And yet, it is not widely accepted that children experience age discrimination. Action is therefore needed to challenge the particular ways children experience discrimination.

This web resource will include: advocacy and legal tools, best practice examples of youth-led advocacy, online learning and a campaigns centre.


To date, efforts to address discrimination against children have focused on particular groups of children who are more likely to experience discrimination, such as girls or children with disabilities. This approach locates the problem with the individual child or group of children. This means solutions centre on making ‘special provisions’ for the child instead of on creating an inclusive environment for all children.

This portal takes a new approach to children’s right to non-discrimination,
focusing on removing legal, environmental and attitudinal barriers to promote an inclusive environment in which all children can participate equally and receive equal protection under the law with adults. While there is a need for services to be appropriate to age or other difference, this should not take away from the idea of equality.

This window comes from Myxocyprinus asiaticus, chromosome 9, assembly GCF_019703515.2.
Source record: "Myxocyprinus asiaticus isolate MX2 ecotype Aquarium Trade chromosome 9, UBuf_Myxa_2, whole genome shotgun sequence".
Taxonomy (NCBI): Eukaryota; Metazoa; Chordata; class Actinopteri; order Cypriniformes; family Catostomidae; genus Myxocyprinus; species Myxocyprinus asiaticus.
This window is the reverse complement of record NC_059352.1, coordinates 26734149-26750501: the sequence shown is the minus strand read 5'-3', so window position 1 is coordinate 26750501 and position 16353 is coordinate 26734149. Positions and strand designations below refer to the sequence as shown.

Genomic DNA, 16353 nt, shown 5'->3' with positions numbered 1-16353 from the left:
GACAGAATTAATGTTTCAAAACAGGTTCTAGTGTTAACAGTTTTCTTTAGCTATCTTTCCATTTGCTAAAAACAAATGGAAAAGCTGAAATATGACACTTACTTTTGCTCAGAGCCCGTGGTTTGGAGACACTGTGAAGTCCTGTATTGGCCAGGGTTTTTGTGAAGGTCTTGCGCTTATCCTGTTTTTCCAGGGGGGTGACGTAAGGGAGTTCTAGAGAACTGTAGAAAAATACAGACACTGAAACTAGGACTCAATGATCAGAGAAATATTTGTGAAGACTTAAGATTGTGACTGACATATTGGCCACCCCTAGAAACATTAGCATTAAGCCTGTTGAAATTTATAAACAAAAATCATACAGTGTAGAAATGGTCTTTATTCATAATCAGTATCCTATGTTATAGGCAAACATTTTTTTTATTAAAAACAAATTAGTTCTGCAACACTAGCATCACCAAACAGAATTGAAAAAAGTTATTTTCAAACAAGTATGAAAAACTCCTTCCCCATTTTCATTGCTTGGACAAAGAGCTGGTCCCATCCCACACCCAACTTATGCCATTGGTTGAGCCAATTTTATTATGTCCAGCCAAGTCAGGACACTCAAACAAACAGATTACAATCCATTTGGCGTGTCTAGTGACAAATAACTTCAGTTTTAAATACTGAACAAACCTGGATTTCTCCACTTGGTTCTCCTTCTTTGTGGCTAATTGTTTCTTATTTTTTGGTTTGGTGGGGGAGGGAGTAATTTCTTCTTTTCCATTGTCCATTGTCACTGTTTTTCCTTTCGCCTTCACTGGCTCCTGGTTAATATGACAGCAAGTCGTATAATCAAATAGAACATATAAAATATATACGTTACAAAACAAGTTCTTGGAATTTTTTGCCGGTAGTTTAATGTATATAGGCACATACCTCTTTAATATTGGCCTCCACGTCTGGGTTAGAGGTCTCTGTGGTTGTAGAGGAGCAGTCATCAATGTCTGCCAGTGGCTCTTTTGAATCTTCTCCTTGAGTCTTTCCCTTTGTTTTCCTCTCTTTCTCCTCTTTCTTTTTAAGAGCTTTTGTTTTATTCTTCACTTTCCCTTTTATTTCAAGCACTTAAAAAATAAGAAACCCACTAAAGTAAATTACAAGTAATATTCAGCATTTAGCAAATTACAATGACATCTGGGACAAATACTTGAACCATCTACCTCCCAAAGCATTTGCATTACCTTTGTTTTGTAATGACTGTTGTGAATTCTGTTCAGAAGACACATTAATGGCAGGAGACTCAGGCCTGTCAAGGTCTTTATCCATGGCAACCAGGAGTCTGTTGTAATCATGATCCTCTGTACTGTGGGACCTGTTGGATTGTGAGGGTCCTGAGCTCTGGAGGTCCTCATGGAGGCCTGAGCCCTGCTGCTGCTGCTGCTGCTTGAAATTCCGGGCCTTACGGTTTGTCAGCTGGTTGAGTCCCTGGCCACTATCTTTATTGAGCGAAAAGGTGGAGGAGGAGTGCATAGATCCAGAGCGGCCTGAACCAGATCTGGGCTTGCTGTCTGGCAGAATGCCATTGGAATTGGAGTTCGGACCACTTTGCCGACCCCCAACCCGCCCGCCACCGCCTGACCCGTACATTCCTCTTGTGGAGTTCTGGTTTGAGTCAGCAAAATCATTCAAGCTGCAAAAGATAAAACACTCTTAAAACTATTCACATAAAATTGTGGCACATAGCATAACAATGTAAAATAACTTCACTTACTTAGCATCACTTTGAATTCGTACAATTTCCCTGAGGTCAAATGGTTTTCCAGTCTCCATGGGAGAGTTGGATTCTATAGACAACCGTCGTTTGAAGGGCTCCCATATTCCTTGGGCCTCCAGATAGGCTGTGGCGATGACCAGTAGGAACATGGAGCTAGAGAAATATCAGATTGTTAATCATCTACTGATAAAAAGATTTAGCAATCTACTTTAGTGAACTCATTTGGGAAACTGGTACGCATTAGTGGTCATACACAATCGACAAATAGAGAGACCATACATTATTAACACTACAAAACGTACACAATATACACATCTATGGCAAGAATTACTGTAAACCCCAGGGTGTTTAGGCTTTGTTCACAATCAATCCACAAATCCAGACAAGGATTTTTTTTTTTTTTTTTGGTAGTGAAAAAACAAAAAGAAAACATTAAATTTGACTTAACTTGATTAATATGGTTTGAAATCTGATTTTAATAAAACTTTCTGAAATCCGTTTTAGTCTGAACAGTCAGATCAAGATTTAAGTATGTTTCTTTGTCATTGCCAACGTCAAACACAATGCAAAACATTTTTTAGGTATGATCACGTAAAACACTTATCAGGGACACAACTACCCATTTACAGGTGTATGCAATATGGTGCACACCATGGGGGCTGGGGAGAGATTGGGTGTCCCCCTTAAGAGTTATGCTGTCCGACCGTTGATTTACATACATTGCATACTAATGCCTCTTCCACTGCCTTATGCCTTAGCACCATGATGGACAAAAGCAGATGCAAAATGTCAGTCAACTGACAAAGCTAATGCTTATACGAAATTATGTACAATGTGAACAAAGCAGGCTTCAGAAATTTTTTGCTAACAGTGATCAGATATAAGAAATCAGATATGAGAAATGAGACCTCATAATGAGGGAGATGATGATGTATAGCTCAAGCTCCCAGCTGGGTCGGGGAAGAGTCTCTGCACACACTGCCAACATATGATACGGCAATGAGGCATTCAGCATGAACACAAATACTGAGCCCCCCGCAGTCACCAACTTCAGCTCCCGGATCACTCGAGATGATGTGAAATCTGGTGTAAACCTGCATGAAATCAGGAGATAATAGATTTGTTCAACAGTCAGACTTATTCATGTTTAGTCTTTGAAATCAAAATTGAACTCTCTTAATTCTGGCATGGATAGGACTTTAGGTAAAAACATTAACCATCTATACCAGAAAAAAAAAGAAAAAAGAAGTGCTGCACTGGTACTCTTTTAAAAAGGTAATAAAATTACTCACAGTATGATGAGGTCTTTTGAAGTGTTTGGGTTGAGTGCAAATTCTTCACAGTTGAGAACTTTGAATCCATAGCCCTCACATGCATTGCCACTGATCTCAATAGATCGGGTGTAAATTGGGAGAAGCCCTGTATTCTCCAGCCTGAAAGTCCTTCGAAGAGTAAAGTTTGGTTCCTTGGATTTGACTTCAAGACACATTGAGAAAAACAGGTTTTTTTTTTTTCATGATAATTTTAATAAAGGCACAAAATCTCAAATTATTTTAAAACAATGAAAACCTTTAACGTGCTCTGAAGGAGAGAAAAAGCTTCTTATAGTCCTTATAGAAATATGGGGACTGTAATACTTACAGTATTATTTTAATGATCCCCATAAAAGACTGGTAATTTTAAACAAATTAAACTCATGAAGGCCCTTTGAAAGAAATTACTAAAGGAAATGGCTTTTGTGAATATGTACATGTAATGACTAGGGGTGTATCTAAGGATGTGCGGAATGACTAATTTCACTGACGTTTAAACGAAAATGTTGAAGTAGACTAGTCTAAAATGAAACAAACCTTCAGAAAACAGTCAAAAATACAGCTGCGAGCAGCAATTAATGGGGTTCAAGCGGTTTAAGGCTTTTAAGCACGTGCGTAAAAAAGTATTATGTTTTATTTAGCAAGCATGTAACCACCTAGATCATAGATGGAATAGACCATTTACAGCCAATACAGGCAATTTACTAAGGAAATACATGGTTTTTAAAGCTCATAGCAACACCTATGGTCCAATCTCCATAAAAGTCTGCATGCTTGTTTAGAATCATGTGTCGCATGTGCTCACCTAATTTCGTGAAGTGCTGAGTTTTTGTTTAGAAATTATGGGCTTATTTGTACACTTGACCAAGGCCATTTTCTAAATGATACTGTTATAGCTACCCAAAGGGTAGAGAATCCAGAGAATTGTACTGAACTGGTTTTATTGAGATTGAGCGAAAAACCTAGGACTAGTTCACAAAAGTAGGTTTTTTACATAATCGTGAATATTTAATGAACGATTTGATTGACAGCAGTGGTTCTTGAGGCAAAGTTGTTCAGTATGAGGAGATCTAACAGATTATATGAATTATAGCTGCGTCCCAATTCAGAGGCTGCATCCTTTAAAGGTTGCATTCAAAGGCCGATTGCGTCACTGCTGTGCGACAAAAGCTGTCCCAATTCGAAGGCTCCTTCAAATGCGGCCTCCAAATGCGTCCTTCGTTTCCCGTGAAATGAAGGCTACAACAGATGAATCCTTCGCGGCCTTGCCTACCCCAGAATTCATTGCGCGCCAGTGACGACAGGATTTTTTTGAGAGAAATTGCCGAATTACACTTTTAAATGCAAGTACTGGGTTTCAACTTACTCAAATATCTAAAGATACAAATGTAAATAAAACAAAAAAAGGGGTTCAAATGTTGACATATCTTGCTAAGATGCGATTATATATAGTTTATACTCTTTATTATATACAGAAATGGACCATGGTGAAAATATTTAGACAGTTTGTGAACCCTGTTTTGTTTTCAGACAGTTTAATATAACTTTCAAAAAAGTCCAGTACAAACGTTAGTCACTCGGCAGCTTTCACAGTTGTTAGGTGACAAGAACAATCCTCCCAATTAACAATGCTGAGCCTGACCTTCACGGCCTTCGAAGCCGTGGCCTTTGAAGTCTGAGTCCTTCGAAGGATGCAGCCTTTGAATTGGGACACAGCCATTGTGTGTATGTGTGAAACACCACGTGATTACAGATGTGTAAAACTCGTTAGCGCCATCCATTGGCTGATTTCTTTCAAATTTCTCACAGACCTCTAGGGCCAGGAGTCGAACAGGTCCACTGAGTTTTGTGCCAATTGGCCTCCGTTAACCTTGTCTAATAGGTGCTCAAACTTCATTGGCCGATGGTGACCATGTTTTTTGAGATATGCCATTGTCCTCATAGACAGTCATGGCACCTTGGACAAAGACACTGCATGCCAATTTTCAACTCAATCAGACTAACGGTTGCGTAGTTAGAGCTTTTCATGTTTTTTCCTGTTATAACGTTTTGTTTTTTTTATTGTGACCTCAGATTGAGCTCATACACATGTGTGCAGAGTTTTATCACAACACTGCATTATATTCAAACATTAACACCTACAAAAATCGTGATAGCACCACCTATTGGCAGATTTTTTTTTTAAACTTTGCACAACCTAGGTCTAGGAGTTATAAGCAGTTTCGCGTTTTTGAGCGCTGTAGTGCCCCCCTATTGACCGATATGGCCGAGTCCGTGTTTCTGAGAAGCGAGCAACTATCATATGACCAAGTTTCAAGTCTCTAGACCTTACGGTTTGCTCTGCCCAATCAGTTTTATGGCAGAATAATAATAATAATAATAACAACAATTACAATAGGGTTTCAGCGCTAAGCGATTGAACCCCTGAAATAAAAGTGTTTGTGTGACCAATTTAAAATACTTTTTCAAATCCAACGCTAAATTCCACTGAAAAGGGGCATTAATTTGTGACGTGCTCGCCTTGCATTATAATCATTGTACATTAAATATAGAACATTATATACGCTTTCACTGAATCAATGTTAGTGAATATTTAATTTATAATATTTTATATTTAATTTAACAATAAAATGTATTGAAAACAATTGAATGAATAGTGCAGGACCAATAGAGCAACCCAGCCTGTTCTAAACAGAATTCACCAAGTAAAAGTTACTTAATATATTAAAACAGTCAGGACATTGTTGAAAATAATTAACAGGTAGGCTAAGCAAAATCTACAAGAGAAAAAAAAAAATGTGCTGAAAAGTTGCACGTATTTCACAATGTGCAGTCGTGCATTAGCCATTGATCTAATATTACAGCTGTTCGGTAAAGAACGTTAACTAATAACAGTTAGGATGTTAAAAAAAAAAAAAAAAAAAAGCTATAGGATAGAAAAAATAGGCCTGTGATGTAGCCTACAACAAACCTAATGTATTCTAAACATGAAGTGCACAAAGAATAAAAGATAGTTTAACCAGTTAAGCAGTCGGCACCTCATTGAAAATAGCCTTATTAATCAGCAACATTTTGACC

How can I participate?

  • tell us about your organisation’s creative ways of programming for non-discrimination;
  • keep us informed about any issues of concern relating to discrimination against children in your country;
  • let us know if there is any information you would like which would support you in your work.

How does this fit in with the rights-based approaches to programming (RBA) website?

As the principle of non-discrimination is fundamental to rights-based approaches to programming, CRIN’s current RBA site will be divided in two to host this new toolkit. This aims to strengthen the link between policy-making and programming for non-discrimination, while retaining and improving the information already available on the rba site.